Monday, August 13, 2007

T-Shirt Story 1: 'I Got Rights!'

"I grew up and spent all my life living under authoritarian regimes and I know that these things happen.

"But I'm shocked that they happened to me here, in the US."


These were the words of Mr. Raed Jarrar, an architect, who wasn't allowed to board a JetBlue airliner in New York. Just because of his T-shirt!

If fact, he wasn't allowed to board until he got another T-shirt to wear.

Shocking!

And he's gonna sue!


That's not really so shocking, come to think about it.

On the surface, this looks like a clear case of racism, islamophobia, or something scary like that. Mr. Jarrar grew up in Iraq, moving to to the United States in 2005. The T-shirt he was wearing was black, with the words "We Will Not Be Silent" written on it in white.

In Arabic.

These days, "We Will Not Be Silent" is a slogan used by people against the war in Iraq and other conflicts in the Middle East. The BBC article on Mr. Jarrar's troubles says that the phrase comes from the White Rose dissident group in Nazi Germany. "Resistance group" might be a better term, but "dissident" is the more groovily relevant term these days. That's another topic.

The Curious Affair of the Architect's Shirt started August 12, 2007.

"We Will Not Be Silent" was boldly proclaimed on Mr. Jarrar's shirt in Arabic, and, in much smaller lettering, in English.

The black-shirted Iraqi-American boarded the flight "days after British law enforcement officials announced they had disrupted a plot to blow up trans-Atlantic flights," the New York Sun pointed out.

I wouldn't have chosen that day to wear a black T-shirt with Arabic writing in big, bold, white lettering.

Mr Jarrar said that the T-Shirt slogan was protected by his "constitutional rights to free expression."

He finally consented wear another T-shirt, another T-shirt, purchased for him by a JetBlue employee at the airport gift shop. At least, that's what the Mr. Jarrar's complaint says.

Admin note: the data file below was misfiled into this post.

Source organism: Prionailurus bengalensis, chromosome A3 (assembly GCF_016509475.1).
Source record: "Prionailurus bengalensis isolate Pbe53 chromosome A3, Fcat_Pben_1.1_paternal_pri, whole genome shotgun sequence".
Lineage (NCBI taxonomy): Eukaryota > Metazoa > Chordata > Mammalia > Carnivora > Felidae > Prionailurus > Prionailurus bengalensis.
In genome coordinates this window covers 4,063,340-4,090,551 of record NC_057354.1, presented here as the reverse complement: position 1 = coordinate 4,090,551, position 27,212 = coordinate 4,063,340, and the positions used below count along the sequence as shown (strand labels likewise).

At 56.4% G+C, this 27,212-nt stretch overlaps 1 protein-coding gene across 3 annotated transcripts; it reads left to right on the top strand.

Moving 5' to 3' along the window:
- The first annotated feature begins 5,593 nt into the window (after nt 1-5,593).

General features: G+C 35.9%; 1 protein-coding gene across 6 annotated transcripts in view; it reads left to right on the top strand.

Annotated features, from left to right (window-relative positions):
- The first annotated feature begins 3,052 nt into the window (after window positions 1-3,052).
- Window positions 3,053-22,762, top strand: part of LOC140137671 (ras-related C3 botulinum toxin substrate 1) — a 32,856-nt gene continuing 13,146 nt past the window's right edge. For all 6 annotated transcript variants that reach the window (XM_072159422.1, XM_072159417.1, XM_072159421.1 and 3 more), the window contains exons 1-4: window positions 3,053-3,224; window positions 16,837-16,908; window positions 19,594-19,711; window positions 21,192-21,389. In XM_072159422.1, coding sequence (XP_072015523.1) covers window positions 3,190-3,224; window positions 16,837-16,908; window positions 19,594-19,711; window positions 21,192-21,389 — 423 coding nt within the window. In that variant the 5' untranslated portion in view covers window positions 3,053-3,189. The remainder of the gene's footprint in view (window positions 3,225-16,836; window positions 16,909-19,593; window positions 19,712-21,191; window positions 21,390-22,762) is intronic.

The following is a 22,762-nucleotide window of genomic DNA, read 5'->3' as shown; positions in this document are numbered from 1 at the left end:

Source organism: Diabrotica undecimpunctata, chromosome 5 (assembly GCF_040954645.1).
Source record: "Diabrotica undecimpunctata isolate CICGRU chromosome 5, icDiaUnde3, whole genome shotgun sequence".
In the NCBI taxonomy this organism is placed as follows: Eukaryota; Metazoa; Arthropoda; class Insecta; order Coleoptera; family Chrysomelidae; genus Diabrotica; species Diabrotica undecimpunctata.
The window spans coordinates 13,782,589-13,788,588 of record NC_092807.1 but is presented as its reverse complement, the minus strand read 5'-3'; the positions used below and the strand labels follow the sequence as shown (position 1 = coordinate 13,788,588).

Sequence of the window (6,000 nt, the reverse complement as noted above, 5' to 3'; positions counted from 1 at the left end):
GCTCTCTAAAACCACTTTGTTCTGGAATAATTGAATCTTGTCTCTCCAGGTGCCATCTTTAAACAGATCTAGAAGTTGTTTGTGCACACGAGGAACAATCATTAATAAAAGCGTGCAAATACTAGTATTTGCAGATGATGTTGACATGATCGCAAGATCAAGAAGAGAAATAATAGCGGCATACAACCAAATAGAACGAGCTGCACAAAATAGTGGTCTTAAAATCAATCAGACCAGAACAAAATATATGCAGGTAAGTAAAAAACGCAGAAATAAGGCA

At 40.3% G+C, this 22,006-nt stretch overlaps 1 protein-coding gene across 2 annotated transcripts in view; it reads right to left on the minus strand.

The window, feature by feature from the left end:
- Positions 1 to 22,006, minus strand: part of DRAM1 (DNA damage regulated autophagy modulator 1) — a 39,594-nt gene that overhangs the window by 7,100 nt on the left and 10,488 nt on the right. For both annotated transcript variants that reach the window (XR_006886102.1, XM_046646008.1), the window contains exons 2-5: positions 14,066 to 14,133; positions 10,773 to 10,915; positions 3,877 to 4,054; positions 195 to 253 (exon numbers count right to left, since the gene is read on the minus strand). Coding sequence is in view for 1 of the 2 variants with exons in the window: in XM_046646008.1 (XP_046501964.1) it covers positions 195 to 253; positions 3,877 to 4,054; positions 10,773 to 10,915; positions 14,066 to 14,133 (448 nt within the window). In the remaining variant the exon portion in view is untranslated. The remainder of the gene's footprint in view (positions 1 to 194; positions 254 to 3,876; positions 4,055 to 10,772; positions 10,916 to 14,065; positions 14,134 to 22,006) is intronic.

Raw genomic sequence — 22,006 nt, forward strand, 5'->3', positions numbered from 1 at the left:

The American Civil Liberties Union (ACLU) has gotten involved with Mr. Jarrar's lawsuit against the Department of Homeland Security over the T-shirt affair. This should be interesting.

If Mr. Jarrar's lawyer decides to play Mr. Jarrar as an a-political architect whose just happened to wear a T-shirt with a harmless slogan, I hope that the court will take a few facts in mind: Global Exchange says that, in contrast to "US companies such as Nike abusing the women who make its shoes, the US government fueling an illegal, unjustified, murderous war in Iraq, or the World Trade Organization (WTO) undercutting consumer and environmental protections, Global Exchange offers itself as a partner for peace and social justice."

Mr. Jarrar's bolg is In The Middle / Raed Jarrar's Blog.

2 comments:

Anonymous said...

So is your point that because other people are ignorant and fearful of another language they don't understand, we should all just cater to that mentality instead of call them on it? Homeland Security and the Jet Blue security officials had no business getting that deeply involved in the first place so it will serve them right to have the ACLU come knocking at their door. The authorities involved at the airport could have looked for/called 3 people who speak Arabic to ask them if they recognize the wording on that man's T-shirt and see if they translate it the same way and then let Raed J. go about his business. This would not have been an issue if people chose to get some knowledge/education rather than react in fear.

I hope those same authorities do read Raed J.'s comments. They'll probably learn something. I did.
A female Grad student in Cali

Brian, aka Nanoc, aka Norski said...

A female Grad student in Cali,

I do not advocate ignorance and fear.

On the other hand, I find it difficult to believe that an intelligent man such as Raed Jarrar would not anticipate the reaction that wearing his T-shirt would provoke: and the benefit his cause would enjoy, if he became a 'victim' of American authorities.

Those interested in the use of law enforcement and related agencies as tools in anti-government propaganda campaigns might find two other posts of interest:
"T-Shirt Story 2: Civil Rights vs Common Sense" (August 13, 2007)
"Raed Jarrar, Just Who Is this Guy, and Why Should We Care?" (August 13, 2007)

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